Baba Farid Ji and Sheikh
|Khwaja Fariduddin Masud
Masūd Ganjshakar), popularly known as Baba
Farid and Sheikh Farid (1173–1266; also
spelled Fareed, Fareeduddin Masood,
Ganj-e-Shakar, etc.), was a Sufi saint and a Muslim
missionary from the Chishti order, living in Punjab
region of the Indian subcontinent.
|Fariduddin Masud was a great Sufi master who
was born in 1179 or 1188 AD (584
Hijri) at village Kothewal,
10 km from Multan in the Punjab region of what is now Pakistan,
to Jamāl-ud-dīn Suleimān and Maryam Bībī (Qarsum Bībī), daughter
of Sheikh Wajīh-ud-dīn Khojendī. He was one of the founding
fathers of the Chishti Sufi order.
Farid's lineage is traced
back to the second Caliph Umar ibn al-Khattab. Though he is the
grandson of Ibrahim ibn Adham, Baba Farid received his early
education at Multan, which had become a centre for Muslim
education; it was there that he met his Qutbuddin Bakhtiar Kaki,
a noted Sufi saint, who was passing through Multan on his way
from Baghdad to Delhi.Upon completing his education, Farīd left
for Sistan and Kandahar and went to Makkah for the Hajj
pilgrimage with his parents at the age of 16.
Once his education was over, he moved to Delhi, where he
learned the Islamic doctrine from his master, Qutbuddin Bakhtiar
Kaki. He later moved to Hansi, Haryana. When Quṭbuddīn Bakhtiyār
Kākī died in 1235, Farīd left Hansi and became his spiritual
successor, and he settled in Ajodhan (the present Pakpattan,
Pakistan) instead of Delhi. On his way to Ajodhan, while passing
through Faridkot, he met the 20-year-old Nizāmuddīn, who went on
to become his disciple, and later his successor Sufi khalīfah.
Baba Farid had three wives and eight children (five sons and
three daughters). One of his wives, Hazabara, was the daughter
of Sulṭān Nasīruddīn Maḥmūd.
The great Arab traveller Ibn Battuta once visited this Sufi
saint. Ibn Battuta says that Fariduddin Ganjshakar was the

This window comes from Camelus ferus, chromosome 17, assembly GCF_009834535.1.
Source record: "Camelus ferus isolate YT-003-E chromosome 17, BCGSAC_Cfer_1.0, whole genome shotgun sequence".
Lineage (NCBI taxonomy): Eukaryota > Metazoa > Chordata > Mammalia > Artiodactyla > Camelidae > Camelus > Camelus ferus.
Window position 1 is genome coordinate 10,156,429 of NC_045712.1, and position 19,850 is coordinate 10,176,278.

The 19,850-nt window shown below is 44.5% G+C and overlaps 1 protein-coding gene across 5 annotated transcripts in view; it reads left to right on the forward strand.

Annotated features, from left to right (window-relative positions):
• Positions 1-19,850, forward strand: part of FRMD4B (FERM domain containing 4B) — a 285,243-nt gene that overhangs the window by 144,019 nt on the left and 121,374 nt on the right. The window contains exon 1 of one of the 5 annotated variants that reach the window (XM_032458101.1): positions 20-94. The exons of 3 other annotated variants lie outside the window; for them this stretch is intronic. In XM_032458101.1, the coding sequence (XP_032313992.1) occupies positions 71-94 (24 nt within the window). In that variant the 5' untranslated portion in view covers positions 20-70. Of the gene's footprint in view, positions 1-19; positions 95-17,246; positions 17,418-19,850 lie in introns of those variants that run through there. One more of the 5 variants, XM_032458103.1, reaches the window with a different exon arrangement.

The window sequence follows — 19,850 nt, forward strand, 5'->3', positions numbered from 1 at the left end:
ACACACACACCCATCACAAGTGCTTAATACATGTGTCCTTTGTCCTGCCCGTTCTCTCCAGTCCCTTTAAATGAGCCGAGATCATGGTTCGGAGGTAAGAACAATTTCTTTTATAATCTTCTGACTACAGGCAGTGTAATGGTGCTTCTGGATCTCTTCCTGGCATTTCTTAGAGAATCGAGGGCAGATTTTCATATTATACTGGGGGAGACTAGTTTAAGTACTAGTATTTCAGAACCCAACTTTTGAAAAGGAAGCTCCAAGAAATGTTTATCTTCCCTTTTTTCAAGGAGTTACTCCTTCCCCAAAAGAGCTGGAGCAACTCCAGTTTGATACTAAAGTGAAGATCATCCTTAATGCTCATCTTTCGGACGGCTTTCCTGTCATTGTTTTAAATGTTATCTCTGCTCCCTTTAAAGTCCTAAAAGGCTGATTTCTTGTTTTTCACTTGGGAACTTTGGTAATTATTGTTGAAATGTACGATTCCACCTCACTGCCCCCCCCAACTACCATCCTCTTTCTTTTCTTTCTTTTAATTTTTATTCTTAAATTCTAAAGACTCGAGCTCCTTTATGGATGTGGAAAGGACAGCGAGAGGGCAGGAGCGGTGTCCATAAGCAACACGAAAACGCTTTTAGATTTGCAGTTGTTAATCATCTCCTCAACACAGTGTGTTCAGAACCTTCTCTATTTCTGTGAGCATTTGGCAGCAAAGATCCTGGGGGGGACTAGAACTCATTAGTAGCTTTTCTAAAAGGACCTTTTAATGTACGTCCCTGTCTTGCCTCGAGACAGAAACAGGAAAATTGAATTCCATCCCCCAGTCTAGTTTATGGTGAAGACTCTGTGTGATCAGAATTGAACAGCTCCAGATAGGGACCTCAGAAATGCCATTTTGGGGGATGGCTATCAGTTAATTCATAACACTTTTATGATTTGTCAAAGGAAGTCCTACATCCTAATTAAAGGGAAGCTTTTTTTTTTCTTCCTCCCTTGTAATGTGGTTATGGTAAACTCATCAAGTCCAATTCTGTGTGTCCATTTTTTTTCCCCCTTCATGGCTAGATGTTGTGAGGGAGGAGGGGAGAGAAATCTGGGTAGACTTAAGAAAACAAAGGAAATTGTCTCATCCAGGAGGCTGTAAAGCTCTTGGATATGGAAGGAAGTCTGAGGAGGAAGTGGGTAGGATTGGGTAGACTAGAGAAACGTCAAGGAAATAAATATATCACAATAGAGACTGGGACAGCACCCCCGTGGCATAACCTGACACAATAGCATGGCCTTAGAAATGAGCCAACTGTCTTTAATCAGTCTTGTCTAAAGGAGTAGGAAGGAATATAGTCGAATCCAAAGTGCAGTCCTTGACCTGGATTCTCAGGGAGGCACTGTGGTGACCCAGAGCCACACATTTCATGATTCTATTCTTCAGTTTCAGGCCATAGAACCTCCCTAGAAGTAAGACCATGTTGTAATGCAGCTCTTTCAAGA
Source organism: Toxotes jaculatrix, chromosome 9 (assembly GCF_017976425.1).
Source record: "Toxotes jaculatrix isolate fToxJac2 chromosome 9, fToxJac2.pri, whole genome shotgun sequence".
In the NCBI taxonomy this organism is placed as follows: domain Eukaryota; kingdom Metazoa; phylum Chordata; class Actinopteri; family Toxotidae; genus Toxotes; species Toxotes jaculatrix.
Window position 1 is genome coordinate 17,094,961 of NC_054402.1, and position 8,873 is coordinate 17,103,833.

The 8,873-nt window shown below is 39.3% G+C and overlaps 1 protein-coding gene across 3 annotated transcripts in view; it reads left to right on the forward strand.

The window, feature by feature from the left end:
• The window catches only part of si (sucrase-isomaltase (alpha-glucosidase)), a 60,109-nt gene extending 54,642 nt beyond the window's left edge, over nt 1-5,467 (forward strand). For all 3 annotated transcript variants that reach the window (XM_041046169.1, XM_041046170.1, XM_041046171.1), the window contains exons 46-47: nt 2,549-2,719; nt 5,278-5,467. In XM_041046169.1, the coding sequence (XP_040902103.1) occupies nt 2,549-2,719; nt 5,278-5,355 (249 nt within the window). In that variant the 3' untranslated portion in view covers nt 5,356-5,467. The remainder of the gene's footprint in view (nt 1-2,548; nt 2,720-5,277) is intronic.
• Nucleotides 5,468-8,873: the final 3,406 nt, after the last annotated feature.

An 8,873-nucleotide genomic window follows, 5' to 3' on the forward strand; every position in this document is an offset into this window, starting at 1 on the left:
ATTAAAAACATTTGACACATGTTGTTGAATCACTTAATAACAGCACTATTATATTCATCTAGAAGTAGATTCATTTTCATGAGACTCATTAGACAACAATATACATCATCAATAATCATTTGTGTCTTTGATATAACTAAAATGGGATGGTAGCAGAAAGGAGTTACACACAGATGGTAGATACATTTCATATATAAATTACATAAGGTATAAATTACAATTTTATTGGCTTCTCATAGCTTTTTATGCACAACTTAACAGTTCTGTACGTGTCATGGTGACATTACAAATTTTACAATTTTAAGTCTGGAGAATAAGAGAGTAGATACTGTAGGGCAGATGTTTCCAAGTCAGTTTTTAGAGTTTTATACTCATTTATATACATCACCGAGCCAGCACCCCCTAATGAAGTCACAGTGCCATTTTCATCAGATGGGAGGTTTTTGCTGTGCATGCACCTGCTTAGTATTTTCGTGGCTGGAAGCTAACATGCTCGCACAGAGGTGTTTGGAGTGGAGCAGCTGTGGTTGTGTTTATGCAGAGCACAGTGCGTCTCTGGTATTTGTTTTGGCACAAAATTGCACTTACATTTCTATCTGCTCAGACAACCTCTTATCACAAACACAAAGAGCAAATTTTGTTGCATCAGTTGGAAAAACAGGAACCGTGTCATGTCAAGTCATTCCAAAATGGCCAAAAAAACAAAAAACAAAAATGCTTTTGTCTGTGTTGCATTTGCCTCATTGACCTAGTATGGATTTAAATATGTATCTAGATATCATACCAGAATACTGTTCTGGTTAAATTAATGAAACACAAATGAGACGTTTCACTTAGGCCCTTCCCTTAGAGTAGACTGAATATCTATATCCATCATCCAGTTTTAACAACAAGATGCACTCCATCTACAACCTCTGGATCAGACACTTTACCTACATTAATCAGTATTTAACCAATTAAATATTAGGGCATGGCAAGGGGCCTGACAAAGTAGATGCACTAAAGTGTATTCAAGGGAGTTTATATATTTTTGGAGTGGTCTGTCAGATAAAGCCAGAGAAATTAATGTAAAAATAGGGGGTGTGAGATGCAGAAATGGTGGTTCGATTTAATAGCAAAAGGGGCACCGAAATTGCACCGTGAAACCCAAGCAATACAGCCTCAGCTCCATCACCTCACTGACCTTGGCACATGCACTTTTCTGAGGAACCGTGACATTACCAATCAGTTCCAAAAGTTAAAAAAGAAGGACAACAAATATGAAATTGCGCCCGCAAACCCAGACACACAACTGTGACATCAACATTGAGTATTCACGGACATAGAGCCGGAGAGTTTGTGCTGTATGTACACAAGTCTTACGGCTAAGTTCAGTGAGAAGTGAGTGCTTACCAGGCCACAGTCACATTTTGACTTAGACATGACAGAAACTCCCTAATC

spiritual guide of the King of India, and that the King had
given him the village of Ajodhan. He also met Baba Farid's two
Baba Farid's descendants, also known as Fareedi, Fareedies or
Faridy, mostly carry the name Fārūqī, and can be found in
Pakistan, India and the diaspora. Fariduddin Ganjshakar's
descendants include the Sufi saint Salim Chishti, whose daughter
was the Emperor Jehangir's foster mother. Their descendants
settled in Sheikhupur, Badaun and the remains of a fort they
built can still be found. One of his descendants was the noted
Sufi scholar Muhibbullah Allahabadi (1587–1648).
Fariduddin Ganjshakar's shrine darbār is located in Pakpattan.
| By using Punjabi as the language of
poetry, Farīd laid the basis for a vernacular Punjabi literature
that would be developed later.
The city of Faridkot bears his
name. According to legend, Farīd stopped by the city, then named
Mokhalpūr, and sat in seclusion for forty days near the fort of
King Mokhal. The king was said to be so impressed by his
presence that he named the city after Baba Farid, which today is
known as Tilla Baba Farid. The festival Bābā Sheikh Farād Āgman
Purb Melā' is celebrated in September each year from (21–23 Sep,
3 days), commemorating his arrival in the city. Ajodhan was also
renamed as Farīd's 'Pāk Pattan', meaning 'Holy Ferry'; today it
is generally called Pāk Pattan Sharīf.
Faridia Islamic University, a religious madrassa in Sahiwal,
Punjab, Pakistan, is named after him, and in July 1998, the
Punjab Government in India established the Baba Farid University
of Health Sciences at Faridkot, the city which itself was named